It’s been a tough holiday season for U.S. retailers. They’ve had to blast out increasingly large promotions to incite consumers to buy, and even then traffic and transactions have been relatively anemic by some measures.
Much of that pain, however, translates to gain for TJX, the discount giant behind T.J. Maxx, Marshalls, and Home Goods. When consumers are feeling frugal, the company doesn’t lose shoppers—it gets more. The recent slowdown in sales at department stores and other higher-end competitors means there’s a glut of goods on the wholesale market, with apparel stores particularly heavy on inventory.
TJX buyers, as a result, are getting better, more fashionable stuff for less money than they usually do—be it cashmere sweaters or copper cooking pots. “The marketplace is flooded with outstanding products,” Chief Executive Officer Carol Meyrowitz gushed on a recent conference call.
Every retailer is an “off-price” company this holiday. Even J.Crew, a fashion darling of late, has a standing 30 percent off from now until Dec. 24. The problem is most companies make or buy their inventory at regular price levels, while off-price retailers are bargain shoppers.
The beauty of the TJX business model lies in its sourcing. The company has fine-tuned its buying machine to source products from 16,000 different vendors and zip them to the appropriate shelves. It’s also adept at customizing merchandise by region or even neighborhood. The TJX stores in northern Manhattan, for example, are typically well-stocked with dressy hats because a lot of people in the area wear hats to church every week. Ross Stores and Burlington Stores play a similar game, although their operations are dwarfed by TJX.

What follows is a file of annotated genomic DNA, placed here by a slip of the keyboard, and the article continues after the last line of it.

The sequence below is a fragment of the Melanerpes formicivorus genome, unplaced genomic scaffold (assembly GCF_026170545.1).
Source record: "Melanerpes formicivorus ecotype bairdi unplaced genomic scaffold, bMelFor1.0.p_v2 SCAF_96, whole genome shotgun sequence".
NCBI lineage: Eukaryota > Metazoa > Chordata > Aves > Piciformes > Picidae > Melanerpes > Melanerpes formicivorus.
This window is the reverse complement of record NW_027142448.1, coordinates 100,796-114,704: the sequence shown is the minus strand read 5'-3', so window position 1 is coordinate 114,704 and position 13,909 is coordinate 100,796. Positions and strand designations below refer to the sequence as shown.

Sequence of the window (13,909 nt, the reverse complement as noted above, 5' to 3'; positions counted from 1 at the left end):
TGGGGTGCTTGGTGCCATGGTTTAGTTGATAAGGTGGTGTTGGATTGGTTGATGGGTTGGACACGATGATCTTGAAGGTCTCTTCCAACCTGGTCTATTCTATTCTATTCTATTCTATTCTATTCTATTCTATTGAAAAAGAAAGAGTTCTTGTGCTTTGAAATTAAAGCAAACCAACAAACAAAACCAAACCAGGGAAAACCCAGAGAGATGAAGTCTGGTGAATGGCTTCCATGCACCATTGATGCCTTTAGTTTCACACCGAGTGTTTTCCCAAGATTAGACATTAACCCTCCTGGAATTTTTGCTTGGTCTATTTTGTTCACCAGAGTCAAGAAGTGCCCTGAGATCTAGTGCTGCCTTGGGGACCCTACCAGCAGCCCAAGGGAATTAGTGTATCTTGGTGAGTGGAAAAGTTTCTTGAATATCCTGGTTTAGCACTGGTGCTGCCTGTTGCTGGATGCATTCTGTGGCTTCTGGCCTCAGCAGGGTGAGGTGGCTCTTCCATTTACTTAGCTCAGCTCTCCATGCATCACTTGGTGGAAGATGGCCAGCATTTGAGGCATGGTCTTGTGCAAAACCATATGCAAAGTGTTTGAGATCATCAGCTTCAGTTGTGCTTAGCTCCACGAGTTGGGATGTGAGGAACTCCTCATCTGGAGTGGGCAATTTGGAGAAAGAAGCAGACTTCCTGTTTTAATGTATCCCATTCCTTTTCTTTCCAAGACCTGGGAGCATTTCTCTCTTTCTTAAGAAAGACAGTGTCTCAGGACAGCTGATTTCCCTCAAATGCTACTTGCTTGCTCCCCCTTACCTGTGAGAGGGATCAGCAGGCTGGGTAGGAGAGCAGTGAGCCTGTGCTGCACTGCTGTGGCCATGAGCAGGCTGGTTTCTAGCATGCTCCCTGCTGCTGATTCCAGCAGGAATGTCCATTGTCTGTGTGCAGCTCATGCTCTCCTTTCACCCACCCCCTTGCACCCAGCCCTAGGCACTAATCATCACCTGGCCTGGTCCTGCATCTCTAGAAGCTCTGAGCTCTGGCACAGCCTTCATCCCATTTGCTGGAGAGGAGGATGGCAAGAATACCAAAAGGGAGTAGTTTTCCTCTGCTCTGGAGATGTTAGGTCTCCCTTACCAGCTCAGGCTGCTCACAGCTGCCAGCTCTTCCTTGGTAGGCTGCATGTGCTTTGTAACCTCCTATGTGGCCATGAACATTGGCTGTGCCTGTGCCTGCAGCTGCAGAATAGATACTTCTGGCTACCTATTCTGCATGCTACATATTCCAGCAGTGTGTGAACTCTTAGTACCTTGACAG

Mark Ellwood, author of the recently published Bargain Fever: How to Shop in a Discounted World, describes TJX as extremely well-run. “We’re living in this era of oversupply,” he said. “If you’re the person who will Hoover up the excess, you are everyone’s favorite vendor—you’re the retail safety net. What’s more, you, as a shopper, feel smarter buying there.”
Meanwhile, off-price appears to be moving upmarket. A recent study by Cowen found some decidedly chichi brands on the haphazard racks, including Michael Kors, Kate Spade, Coach, and Tumi (a company that sells a $5,000 traveling martini bar, mind you). No wonder almost 30 percent of women who make more than $100,000 a year shop at TJX, according to Cowen.
TJX isn’t giving away the store. In the most recent quarter, its net profit margin was almost 9 percent, slightly higher than Gap’s and far better than the 5.3 percent return Williams-Sonoma booked.
The discounter doesn’t even care about e-commerce; it only launched a Web store for T.J. Maxx in September. Making shopping feel like a “treasure hunt” is part of its allure, according to Cowen analysts. The Web, in short, has yet to replicate the rush of pawing through a pile of unfolded sweaters to find a decent garment at a silly price. TJX is pouring money into brick-and-mortar, crowing about plans to build up its footprint to 5,100 stores, 60 percent more than now.
The discount dynamic means the company is heading for a gleeful yearend. Here’s where analysts ballpark its revenue in the current quarter, relative to its rivals’ in the holiday sales game.
Not surprisingly, Meyrowitz isn’t sweating an “extremely promotional” retail environment this Christmas. “I know this is going to sound a little hokey, but the greatest threat is us being complacent,” she told analysts recently. “I sleep very well at night.”